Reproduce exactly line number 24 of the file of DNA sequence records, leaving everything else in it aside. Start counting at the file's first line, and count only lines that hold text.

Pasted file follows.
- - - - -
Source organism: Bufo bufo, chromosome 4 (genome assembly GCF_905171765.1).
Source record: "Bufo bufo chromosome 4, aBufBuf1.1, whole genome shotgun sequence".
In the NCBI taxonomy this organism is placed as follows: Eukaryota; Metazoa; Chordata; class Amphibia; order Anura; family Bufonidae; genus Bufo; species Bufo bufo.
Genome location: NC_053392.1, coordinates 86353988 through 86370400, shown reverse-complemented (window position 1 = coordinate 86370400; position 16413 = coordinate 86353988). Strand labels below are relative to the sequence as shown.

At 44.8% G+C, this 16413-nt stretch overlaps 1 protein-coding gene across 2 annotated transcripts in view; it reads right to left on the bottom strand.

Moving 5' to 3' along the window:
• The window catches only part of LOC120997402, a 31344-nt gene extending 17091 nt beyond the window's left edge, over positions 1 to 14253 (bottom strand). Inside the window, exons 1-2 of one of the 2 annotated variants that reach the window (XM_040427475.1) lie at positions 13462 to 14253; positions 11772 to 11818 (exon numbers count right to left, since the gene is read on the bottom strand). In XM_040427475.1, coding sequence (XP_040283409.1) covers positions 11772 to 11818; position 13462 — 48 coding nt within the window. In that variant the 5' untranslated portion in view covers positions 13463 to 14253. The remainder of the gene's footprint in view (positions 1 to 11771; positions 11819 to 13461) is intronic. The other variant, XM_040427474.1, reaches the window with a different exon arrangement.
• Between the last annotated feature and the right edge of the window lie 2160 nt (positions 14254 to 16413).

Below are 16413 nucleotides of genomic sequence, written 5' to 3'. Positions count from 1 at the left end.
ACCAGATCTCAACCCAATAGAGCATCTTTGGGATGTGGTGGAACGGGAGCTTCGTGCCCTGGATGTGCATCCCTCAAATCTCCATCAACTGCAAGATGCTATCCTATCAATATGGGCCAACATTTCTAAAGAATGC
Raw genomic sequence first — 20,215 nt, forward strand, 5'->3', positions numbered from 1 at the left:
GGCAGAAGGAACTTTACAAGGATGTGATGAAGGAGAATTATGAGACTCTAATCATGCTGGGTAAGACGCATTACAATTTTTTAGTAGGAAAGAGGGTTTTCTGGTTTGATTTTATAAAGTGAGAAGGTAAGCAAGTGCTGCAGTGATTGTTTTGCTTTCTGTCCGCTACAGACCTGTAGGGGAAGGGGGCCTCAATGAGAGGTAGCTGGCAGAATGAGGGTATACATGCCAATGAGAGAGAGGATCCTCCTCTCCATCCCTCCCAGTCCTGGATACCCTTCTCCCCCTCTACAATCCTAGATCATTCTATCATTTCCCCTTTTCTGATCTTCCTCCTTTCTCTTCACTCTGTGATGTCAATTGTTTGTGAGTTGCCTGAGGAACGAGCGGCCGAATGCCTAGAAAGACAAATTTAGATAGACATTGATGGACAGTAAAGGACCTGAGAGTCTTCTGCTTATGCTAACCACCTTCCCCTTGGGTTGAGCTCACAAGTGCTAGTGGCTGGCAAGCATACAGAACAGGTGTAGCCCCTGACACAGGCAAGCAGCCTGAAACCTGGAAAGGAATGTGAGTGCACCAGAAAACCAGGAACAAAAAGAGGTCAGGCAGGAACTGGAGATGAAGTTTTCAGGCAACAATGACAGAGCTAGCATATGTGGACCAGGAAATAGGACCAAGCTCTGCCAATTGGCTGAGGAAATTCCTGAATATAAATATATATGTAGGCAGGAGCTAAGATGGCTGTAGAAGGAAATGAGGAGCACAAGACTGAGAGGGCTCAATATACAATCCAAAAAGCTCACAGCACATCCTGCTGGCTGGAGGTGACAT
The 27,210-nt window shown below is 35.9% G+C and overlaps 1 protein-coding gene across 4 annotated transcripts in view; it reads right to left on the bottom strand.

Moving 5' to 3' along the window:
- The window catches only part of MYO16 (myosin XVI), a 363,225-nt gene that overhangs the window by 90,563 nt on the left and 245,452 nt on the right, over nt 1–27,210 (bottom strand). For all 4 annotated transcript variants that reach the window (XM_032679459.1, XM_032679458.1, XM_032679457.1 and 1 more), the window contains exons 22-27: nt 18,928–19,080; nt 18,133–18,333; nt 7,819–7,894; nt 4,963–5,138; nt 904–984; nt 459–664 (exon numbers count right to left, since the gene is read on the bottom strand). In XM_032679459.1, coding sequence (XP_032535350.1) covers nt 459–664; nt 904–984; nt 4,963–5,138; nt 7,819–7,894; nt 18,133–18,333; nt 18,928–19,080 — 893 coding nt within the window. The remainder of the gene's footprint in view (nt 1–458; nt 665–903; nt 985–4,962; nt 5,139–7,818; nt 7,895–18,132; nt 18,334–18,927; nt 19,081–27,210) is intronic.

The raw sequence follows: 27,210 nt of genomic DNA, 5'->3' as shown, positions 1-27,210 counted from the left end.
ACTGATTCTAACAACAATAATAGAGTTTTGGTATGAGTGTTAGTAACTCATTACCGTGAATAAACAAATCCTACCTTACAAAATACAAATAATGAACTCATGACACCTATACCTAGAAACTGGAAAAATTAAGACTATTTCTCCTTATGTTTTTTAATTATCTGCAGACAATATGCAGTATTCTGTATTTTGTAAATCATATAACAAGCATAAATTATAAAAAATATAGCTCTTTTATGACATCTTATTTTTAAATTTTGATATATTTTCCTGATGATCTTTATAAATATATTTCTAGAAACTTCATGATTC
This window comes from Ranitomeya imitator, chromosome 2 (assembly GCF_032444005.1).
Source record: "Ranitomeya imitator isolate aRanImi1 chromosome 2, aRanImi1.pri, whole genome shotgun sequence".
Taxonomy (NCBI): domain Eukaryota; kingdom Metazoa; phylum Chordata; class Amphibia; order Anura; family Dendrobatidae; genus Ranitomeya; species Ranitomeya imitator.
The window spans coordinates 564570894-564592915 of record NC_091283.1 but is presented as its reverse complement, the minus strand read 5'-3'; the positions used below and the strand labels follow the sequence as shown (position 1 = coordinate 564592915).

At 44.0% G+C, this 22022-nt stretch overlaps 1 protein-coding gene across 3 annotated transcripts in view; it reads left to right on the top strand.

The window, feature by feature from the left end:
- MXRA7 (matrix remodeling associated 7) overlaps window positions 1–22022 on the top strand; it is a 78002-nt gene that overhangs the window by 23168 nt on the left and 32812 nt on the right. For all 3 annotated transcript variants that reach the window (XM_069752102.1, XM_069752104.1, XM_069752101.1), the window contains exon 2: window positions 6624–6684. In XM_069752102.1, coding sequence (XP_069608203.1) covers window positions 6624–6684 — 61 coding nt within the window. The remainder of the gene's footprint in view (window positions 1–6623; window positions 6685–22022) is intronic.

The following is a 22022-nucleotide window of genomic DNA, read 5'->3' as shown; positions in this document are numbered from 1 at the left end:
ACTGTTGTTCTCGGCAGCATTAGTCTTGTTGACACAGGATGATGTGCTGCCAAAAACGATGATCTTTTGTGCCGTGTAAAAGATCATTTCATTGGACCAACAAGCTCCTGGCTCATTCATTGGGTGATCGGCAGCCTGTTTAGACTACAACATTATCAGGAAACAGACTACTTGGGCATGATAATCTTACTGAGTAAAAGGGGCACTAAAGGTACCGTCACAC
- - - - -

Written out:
- MXRA7 (matrix remodeling associated 7) overlaps window positions 1–22022 on the top strand; it is a 78002-nt gene that overhangs the window by 23168 nt on the left and 32812 nt on the right. For all 3 annotated transcript variants that reach the window (XM_069752102.1, XM_069752104.1, XM_069752101.1), the window contains exon 2: window positions 6624–6684. In XM_069752102.1, coding sequence (XP_069608203.1) covers window positions 6624–6684 — 61 coding nt within the window. The remainder of the gene's footprint in view (window positions 1–6623; window positions 6685–22022) is intronic.